Polynomials over a field

In this context, we consider a commutative field (simply: field) \K. The polynomials will be constructed as a certain associative unital algebra over \K (“\K-aua”), together with a distinguished element called the formal variable.

\K itself, as a vector space over itself and the usual multiplication in \K as the third law, is a \K-aua,

Morphisms between two \K-auas are linear mappings that conserve the third law and map the unit of the first algebra onto the unit of the second one.

All that will be said of the polynomials over \K will be based on the universal property given below. The polynomials will thus be defined uniquely up to an isomorphism.


The polynomials over \K is any \K-aua A together with a distinguished element X of A such that the following universal property holds:

For any \K-aua A' and any a \in A, there exists exactly one morphism \phi: A \to A' such that \phi(X) = a.

Unicity up to an isomorphism

Let (A_1, X_1) and (A_2, X_2) be two sets of polynomials over \K. The universal property implies the existence of a morphism \phi_1: A_1 \to A_2 such that \phi(X_1) = X_2, and of a morphism \phi_2: A_2 \to A_1 such that \phi(X_2) = X_1.

We then have (\phi_2 \circ \phi_1)(X_1) = X_1. Hence \phi_2 \circ \phi_1 is a morphism A_1 to A_1 that maps X_1 to X_1. Now \Id_{A_1} is another such morphism. By virtue of the universal property of (A_1, X_1), it follows that \phi_2 \circ \phi_1 = \Id_{A_1}, that is, is the \K-aua category identity on A_1.

The same reasoning shows that \phi_1 \circ \phi_2 is the \K-aua category identity on A_2.

Hence \phi_1 is an isomorphism A_1 \to A_2 that maps the formal variable of A_1 to that of A_2.


Let A be an associative unital algebra over \K, and X an element of A. Then (A, X) represents the polynomials over \K if and only if the family (X^n)_{n \in \N}, with X^0 = 1_A and X^{n+1} =  X X^n, is a family-base of the \K-vector space A.

Let us first suppose that the latter condition holds on (A, X), and prove the universal property.

Let A' be a \K-aua and a' an element of A'.

Let us suppose that \phi is a morphism A \to A' such that \phi(X) = a'. Then for all n \in \N, we have \phi(X^n) = a'^n. Since \phi as a \K-aua morphism, it is in particular a linear mapping. Since a linear mapping is defined by the image of a basis, and (X^n)_{n \in \N} is a basis, \phi necessarily is the unique linear mapping A \to A' such that \forall n \in \N, \phi(X^n) = a'^n. Now it is easy to check that this linear mapping does preserve the multiplication in A, and is hence a \K-aua morphism.

Thus the universal property is proven for (A, X).

Let us now suppose the universal property for (A, X), and show that (X^n)_{n \in \N} is a family-base of the \K-vector space A.

Let us first show that (X^n)_{n \in \N} is linearly independent.

Let (A', \alpha) be a free \K-vector space on set \N. This entails that (\alpha(n))_{n \in \N} is a family-base of A'. To make A' into an associative unital algebra, we must define a multiplication law that is bilinear, and also associative.

A bilinear law can be defined by the images of all the ordered pairs of base elements. Hence we may define the multiplication in A' by:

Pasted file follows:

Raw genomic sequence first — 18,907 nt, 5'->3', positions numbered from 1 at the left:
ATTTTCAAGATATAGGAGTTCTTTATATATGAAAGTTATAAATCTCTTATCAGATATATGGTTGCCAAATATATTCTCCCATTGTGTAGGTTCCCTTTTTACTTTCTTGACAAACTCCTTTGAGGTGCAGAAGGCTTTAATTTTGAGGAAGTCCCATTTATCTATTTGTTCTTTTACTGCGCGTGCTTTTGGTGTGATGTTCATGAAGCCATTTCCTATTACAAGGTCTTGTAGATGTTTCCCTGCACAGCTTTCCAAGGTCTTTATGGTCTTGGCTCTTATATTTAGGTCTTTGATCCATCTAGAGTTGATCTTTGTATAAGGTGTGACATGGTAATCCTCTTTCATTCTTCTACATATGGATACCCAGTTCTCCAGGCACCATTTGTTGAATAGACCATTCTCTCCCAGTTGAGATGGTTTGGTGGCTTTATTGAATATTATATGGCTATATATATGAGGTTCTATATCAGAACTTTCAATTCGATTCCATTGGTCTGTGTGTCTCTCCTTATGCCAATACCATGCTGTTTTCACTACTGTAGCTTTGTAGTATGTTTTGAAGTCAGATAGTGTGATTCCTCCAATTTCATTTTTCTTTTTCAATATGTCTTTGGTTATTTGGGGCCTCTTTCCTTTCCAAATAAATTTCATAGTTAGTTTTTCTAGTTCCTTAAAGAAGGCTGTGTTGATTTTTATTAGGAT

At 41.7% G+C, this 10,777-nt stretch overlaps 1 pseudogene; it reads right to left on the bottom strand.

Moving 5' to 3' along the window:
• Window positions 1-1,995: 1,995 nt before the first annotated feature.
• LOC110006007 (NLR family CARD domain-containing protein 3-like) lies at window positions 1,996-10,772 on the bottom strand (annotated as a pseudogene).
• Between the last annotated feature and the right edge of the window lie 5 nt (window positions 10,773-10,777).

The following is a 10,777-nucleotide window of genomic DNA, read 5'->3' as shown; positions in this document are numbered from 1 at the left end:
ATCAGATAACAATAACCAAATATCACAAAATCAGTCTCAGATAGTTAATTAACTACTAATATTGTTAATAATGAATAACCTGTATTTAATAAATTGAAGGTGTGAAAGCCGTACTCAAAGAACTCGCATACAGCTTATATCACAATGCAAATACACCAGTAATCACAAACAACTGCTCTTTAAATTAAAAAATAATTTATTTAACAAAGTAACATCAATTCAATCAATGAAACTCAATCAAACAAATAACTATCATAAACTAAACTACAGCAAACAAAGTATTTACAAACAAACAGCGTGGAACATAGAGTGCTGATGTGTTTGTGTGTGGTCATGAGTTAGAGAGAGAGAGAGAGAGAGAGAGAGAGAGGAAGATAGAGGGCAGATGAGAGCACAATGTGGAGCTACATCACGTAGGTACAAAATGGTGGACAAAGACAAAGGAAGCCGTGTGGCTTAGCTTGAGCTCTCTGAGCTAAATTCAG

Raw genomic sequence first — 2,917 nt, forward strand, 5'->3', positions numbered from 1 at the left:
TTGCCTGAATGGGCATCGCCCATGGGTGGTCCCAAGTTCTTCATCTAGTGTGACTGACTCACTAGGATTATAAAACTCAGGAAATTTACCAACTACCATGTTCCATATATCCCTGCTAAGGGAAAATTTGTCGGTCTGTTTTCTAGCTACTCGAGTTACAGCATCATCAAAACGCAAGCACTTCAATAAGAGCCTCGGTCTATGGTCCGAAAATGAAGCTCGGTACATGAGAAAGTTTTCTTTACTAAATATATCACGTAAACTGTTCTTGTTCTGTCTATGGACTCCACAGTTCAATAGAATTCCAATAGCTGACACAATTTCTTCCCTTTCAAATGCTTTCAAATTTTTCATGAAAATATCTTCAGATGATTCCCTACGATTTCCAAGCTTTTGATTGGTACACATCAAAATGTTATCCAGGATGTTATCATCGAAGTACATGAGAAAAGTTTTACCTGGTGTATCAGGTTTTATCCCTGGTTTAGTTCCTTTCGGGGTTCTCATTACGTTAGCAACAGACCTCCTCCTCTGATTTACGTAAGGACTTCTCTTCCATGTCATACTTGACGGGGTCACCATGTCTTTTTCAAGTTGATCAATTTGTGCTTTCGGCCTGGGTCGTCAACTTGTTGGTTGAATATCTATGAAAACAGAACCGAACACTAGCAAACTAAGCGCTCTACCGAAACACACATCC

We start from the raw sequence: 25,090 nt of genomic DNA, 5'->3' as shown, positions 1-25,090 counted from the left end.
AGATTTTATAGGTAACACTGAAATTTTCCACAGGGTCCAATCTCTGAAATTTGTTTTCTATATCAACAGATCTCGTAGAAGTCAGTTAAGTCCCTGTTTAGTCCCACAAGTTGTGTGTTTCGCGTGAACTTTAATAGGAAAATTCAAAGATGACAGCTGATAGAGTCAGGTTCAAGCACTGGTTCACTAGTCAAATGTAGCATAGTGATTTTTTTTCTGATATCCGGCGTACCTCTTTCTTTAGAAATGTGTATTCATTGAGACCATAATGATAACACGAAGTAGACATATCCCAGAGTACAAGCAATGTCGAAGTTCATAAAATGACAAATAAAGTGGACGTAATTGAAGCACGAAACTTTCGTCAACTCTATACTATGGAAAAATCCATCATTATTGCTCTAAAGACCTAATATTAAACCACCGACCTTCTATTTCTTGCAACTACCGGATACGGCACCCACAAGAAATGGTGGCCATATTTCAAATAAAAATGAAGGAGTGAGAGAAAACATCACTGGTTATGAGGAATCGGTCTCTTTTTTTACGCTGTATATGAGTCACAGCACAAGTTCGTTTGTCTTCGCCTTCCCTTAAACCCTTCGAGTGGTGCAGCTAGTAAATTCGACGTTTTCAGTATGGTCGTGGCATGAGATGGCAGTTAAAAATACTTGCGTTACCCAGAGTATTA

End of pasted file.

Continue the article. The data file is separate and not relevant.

\forall n_1, n_2 \in \N, \alpha(n_1) \cdot \alpha(n_2) = \alpha(n_1 + n_2)

We then have (\alpha(n_1) \cdot \alpha(n_2)) \cdot \alpha(n_3) = \alpha(n_1 + n_2) \cdot \alpha(n_3) = \alpha(n_1 + n_2 + n_3) = \alpha(n_1) \cdot \alpha(n_2 + n_3) = \alpha(n_1) \cdot (\alpha(n_2) \cdot \alpha(n_3)).

Hence the multiplication is associative with regard to the elements of the base; it is easy to check that this follow through to arbitrary elements, which makes A' an associative algebra.

\alpha(0) is a unit; hence A' is an associative unital algebra.

Applying the universal property of (A, X), we find that there exists exactly one \K-aua morphism \phi: A \to A' such that \phi(X) = \alpha(1).

We then have \phi(X^0) = \phi(1_A) = 1_{A'} = \alpha(0); \phi(X^1) = \phi(X) = \alpha(1); and, for any n > 1, \phi(X^n) = \phi(X \cdot \ldots \cdot X) = \phi(X) \cdot \ldots \cdot \phi(X) = \alpha(1) \cdot \ldots \cdot \alpha(1) = \alpha(1 + \ldots + 1) = \alpha(n). Hence for all n \in \N, \phi(X^n) = \alpha(n).

Let us consider a linear combination of the family (X^n)_{n \in \N} that vanishes; that is, a finite sequence of values of \K, (a_0, a_1, \ldots a_n), such that \sum_{i = 0}^n a_i X^i = 0_A. Taking the image of this linear combination by \phi, we obtain \sum_{i = 0}^n a_i \alpha(i) = 0_{A'}. Since the \alpha(i) form a basis, all the a_i must be zero.

Thus the family (X^n)_{n \in \N} is linearly independent.

Lastly, we must show that this family generates the \K-vector space A.

Let B be the sub-aua of A generated by \{X\}.

There exists a unique aua morphism \phi: A \to B such that \phi(X) = X.

Let then \phi' be \phi, but with all of A as codomain; in other words, \phi': A \to A, x \mapsto \phi(x). It is clear that \phi' too is an aua morphism, and it is such that \phi'(X) = X.

But there is exactly one aua morphism A \to A that maps X to X; and \Id_A is such.

Hence \phi' = \Id_A.

The image of \phi' is that of \phi, and is a subset of B. But the image of \Id_A is A itself. Hence B = A.

Thus the sub-aua of A generated by \{X\} is A itself. This sub-aua is the set of linear combinations of all the powers of X; hence the sub-vector space generated by X^0, X^1, X^2, \ldots is A.

Thus (X^n)_{n \in \N} is a family-base of the \K-vector space A.